Welcome to This Passing Day. I’m Mark Brunner.
My friend, may I ask you a question today? When you and I pray in the name of Jesus what is the Holy Spirit’s role? Is he like a switchboard operator from days gone by, always ready to put us through but not before the right connection is made?
My friend, life’s a story, welcome to This Passing Day.
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I grew up in a day when many of the phone calls we made were made through operators. If you wanted to speak to a neighbor or someone close by within your “call” area, you would pick up the phone, hear a few clicks as the operator at a switchboard activated the circuit and connected you to your call destination. However, if you were making a long distance number, you picked up the receiver and waited until the operator at the switchboard answered. She would then answer with the words: “May I help you?” At this point the caller announced the intention to place a long-distance call. “I’m calling long distance.” “Number please.” “Calling Forest 8-3425.” The operator would ask for a town or city. You’d give her the information and she would say, “I’ll connect you.” A few more clicks and your call was placed. Unlike these days, making a phone call was an act of building a connection through an operator and a switchboard. If that switchboard went down or the operator was busy, you might not be able to place the call at all. Connecting was prompted and directed by an operator. Without her ability to connect you manually, there was little you could do.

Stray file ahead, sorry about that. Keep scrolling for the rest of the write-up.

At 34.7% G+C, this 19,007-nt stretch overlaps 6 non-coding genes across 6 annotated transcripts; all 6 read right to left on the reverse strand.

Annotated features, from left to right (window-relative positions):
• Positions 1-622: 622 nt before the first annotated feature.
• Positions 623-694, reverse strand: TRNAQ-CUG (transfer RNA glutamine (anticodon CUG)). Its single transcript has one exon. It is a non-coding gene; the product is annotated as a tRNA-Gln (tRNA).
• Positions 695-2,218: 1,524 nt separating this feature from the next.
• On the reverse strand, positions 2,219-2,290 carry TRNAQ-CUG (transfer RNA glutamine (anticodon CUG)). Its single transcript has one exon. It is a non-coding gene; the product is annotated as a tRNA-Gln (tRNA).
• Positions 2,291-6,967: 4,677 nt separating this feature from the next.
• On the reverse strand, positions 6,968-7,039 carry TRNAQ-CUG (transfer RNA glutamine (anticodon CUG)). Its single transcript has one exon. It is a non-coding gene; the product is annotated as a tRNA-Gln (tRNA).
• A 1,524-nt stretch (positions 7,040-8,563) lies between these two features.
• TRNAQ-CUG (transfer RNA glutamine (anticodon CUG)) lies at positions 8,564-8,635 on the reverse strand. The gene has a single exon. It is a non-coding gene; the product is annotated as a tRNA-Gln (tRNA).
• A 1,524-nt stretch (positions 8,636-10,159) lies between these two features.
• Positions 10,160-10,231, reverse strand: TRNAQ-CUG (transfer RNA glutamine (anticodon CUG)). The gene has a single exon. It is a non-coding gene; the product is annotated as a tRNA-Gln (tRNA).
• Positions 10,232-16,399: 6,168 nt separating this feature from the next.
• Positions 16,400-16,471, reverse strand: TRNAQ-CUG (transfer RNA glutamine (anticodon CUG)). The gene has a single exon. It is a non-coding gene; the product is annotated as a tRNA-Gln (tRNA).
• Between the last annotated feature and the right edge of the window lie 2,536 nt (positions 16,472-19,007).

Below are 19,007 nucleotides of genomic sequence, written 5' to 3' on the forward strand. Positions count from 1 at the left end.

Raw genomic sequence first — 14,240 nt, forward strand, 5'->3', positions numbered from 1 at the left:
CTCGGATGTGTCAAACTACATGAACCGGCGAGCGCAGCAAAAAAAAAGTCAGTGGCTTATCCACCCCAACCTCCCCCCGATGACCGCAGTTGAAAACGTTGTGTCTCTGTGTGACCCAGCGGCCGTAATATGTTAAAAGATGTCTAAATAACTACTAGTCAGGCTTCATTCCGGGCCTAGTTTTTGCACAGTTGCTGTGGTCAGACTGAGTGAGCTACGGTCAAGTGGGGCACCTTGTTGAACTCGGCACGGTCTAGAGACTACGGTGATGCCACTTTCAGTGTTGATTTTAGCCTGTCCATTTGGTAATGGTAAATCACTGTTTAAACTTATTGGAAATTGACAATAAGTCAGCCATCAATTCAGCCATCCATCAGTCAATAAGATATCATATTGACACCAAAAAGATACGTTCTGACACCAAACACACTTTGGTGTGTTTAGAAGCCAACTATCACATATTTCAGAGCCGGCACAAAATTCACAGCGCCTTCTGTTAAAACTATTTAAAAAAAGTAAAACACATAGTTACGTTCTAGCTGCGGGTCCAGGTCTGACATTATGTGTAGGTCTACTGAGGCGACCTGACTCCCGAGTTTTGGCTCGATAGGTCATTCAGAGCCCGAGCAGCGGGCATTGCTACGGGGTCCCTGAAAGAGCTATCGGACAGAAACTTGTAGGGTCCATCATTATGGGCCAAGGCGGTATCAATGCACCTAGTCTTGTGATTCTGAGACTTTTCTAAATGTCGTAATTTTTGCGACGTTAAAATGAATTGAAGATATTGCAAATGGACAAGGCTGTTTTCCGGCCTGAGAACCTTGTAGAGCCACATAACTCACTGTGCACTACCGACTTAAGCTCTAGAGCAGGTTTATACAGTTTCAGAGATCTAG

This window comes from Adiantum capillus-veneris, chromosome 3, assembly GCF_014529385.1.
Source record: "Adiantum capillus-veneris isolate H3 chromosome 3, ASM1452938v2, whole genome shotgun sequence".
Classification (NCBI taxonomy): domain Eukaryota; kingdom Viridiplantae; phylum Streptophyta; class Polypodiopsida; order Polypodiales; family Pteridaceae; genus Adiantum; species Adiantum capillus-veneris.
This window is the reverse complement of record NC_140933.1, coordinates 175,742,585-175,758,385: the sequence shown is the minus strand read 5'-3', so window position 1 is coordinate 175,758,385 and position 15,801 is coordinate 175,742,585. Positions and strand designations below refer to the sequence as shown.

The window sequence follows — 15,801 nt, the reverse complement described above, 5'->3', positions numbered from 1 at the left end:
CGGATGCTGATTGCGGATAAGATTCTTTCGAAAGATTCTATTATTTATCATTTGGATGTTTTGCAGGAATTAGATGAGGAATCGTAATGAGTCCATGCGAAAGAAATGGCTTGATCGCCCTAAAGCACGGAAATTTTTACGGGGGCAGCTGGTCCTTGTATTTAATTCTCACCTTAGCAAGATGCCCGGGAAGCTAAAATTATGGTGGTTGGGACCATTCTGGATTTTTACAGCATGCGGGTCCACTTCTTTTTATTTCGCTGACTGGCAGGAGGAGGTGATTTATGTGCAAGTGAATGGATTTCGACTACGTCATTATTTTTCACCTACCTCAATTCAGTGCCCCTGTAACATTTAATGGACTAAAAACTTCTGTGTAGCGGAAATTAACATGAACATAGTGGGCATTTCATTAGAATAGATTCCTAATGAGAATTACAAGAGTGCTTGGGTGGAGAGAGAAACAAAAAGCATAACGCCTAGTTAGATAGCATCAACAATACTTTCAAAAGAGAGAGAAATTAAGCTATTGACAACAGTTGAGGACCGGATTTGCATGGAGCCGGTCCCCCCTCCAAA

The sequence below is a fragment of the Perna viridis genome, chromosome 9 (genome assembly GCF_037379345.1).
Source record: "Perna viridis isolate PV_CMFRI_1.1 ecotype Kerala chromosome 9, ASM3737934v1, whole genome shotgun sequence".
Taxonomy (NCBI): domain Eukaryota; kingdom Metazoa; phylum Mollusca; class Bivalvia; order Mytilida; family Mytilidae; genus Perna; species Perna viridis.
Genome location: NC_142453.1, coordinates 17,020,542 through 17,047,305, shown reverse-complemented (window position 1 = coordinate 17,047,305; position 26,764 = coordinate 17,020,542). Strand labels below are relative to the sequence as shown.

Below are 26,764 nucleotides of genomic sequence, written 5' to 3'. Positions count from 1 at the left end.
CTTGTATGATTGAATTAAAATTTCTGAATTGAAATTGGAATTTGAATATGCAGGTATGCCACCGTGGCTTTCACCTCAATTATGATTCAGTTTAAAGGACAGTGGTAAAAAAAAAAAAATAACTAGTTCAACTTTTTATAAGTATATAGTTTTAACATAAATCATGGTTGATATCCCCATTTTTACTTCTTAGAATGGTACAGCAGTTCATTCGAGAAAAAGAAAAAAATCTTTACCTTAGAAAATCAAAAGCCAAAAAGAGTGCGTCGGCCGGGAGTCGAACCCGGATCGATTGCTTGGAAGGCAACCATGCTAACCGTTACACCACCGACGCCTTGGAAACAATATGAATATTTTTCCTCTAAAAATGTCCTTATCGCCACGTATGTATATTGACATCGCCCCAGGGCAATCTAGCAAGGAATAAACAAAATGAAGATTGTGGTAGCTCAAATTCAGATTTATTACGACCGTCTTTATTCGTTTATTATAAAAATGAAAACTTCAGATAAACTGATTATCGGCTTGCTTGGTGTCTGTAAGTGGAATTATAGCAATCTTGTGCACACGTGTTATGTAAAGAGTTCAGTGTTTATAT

When you and I pray in the name of Jesus what is the Holy Spirit’s role? Is he like that switchboard operator, always ready to put us through but not before he’s made the right connection?
Here’s a thought from James Packer. “I remember walking to church one winter evening to preach on the words, ‘He will glorify me’ (John 16:14), seeing the building floodlit as I turned a corner, and realizing that this was exactly the illustration my message needed. When floodlighting is well done, the floodlights are placed so that you do not see them; in fact, you are not supposed to see where the light is coming from; what you are meant to see is just the building on which the floodlights are trained. The intended effect is to make it visible when otherwise it would not be seen for the darkness, and to maximize its dignity by throwing all its details into relief so that you can see it properly. This perfectly illustrated the Spirit’s new covenant role. He is, so to speak, the hidden floodlight shining on the Savior.” ( James Packer, Your Father Loves You, Harold Shaw Publishers, 1986.)
In John 11:41, Jesus states: “Father, I thank you that you have heard me.” Jesus had an open line to the Father, unlike his disciples who, prior to receiving the Holy Spirit of God, did not. God was a long-distance call requiring an operator to switch it over to the Father. As an operator cleared a line so that I could make a long-distance call years ago, so the Holy Spirit on Pentecost did so for them and does so for us by transmitting the image of Christ, spot-lighting him, directly to the Father. He recognizes his Son and picks up every time. We’re connected by grace. As Packard indicated, this is the Holy Spirit’s covenant role with us. Every call we make to heaven passes through the Holy Spirit, glorifies the Son of God, and pleases the Father. This is our communications team. We call, announce our destination; the Holy Spirit connects us, and the Father picks up. No long-distance charge to pay, by the way. It’s free and the switchboard is never down.
We pray. Heavenly Father, thank you for makeing it possible by your Holy Spirit to communicate directly with you all despite the gulf of this earthly life that puts you in a very, long distance place. Forgive us, Lord, when we ever doubt that you hear our prayers or we fill our lives with trivialities that reduce a place for the Holy Spirit in our hearts. Help us to keep the prayer lines open and clear by calling on your indwelling Spirit daily. In Jesus name we pray. Amen!
Therefore my friend, do not worry about tomorrow, for tomorrow will worry for itself; each day has enough trouble of its own. (Matt 6:34) This Passing Day.
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